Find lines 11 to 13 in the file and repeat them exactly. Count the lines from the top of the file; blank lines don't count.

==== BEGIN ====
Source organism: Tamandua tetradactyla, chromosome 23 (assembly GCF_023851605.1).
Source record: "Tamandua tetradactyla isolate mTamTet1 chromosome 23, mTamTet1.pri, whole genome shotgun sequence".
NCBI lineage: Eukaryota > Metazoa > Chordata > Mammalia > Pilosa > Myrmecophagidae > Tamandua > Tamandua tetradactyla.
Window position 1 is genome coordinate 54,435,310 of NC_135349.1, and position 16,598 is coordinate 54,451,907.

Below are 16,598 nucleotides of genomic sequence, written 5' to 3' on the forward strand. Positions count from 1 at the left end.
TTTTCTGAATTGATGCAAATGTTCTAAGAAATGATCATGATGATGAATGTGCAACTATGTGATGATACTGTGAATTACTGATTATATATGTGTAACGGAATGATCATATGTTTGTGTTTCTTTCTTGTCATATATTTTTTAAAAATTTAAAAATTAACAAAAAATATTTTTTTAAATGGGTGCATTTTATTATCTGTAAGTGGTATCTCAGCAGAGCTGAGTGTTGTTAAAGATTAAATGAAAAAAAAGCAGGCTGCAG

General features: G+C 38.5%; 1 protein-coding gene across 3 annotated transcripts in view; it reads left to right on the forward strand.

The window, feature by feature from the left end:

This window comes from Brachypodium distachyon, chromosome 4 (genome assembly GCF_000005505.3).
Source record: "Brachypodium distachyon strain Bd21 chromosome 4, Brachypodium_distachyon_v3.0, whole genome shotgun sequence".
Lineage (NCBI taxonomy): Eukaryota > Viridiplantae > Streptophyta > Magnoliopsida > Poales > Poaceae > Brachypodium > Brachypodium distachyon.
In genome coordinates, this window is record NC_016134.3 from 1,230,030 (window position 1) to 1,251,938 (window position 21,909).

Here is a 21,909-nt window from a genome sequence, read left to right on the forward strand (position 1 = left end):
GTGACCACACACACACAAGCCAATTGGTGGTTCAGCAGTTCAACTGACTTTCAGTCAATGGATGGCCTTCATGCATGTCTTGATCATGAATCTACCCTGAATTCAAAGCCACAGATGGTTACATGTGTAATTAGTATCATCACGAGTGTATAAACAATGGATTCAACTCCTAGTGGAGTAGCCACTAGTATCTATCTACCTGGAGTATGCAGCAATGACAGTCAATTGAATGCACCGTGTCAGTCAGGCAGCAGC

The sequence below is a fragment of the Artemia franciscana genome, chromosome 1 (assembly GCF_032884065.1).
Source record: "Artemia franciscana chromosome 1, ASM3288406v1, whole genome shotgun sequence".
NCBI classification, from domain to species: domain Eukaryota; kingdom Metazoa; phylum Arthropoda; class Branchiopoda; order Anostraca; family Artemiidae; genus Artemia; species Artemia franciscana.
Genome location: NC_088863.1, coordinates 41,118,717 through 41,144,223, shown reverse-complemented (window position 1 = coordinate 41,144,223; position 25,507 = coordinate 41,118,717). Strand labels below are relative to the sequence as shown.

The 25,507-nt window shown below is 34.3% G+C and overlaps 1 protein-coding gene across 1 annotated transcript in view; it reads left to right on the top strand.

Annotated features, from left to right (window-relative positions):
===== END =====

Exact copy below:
Lineage (NCBI taxonomy): Eukaryota > Viridiplantae > Streptophyta > Magnoliopsida > Poales > Poaceae > Brachypodium > Brachypodium distachyon.
In genome coordinates, this window is record NC_016134.3 from 1,230,030 (window position 1) to 1,251,938 (window position 21,909).

Here is a 21,909-nt window from a genome sequence, read left to right on the forward strand (position 1 = left end):